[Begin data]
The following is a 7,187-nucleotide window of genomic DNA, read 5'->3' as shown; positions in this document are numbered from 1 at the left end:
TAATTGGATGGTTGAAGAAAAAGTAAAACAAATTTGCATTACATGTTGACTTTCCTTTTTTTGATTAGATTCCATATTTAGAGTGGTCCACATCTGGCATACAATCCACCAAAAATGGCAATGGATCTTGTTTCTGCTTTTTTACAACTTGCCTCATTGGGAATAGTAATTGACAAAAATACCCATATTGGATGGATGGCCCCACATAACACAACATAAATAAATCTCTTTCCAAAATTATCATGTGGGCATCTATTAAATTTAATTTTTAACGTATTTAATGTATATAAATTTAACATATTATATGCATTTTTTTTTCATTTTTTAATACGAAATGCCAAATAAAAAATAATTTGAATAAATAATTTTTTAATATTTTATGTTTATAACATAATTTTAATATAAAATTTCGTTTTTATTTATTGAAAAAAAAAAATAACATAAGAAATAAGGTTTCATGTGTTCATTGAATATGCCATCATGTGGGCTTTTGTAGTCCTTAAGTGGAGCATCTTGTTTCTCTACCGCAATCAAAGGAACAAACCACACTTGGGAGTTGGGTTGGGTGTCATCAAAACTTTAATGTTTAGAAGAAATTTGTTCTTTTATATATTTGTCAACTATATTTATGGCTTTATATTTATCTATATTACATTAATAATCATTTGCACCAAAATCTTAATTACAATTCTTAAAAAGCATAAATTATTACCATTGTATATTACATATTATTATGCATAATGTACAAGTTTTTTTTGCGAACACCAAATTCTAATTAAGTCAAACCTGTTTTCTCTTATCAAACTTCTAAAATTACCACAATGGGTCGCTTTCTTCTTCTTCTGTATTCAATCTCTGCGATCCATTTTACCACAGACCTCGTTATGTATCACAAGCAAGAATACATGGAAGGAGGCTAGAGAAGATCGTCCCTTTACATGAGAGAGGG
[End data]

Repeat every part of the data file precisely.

The following is a 7,187-nucleotide window of genomic DNA, read 5'->3' as shown; positions in this document are numbered from 1 at the left end:
TAATTGGATGGTTGAAGAAAAAGTAAAACAAATTTGCATTACATGTTGACTTTCCTTTTTTTGATTAGATTCCATATTTAGAGTGGTCCACATCTGGCATACAATCCACCAAAAATGGCAATGGATCTTGTTTCTGCTTTTTTACAACTTGCCTCATTGGGAATAGTAATTGACAAAAATACCCATATTGGATGGATGGCCCCACATAACACAACATAAATAAATCTCTTTCCAAAATTATCATGTGGGCATCTATTAAATTTAATTTTTAACGTATTTAATGTATATAAATTTAACATATTATATGCATTTTTTTTTCATTTTTTAATACGAAATGCCAAATAAAAAATAATTTGAATAAATAATTTTTTAATATTTTATGTTTATAACATAATTTTAATATAAAATTTCGTTTTTATTTATTGAAAAAAAAAAATAACATAAGAAATAAGGTTTCATGTGTTCATTGAATATGCCATCATGTGGGCTTTTGTAGTCCTTAAGTGGAGCATCTTGTTTCTCTACCGCAATCAAAGGAACAAACCACACTTGGGAGTTGGGTTGGGTGTCATCAAAACTTTAATGTTTAGAAGAAATTTGTTCTTTTATATATTTGTCAACTATATTTATGGCTTTATATTTATCTATATTACATTAATAATCATTTGCACCAAAATCTTAATTACAATTCTTAAAAAGCATAAATTATTACCATTGTATATTACATATTATTATGCATAATGTACAAGTTTTTTTTGCGAACACCAAATTCTAATTAAGTCAAACCTGTTTTCTCTTATCAAACTTCTAAAATTACCACAATGGGTCGCTTTCTTCTTCTTCTGTATTCAATCTCTGCGATCCATTTTACCACAGACCTCGTTATGTATCACAAGCAAGAATACATGGAAGGAGGCTAGAGAAGATCGTCCCTTTACATGAGAGAGGG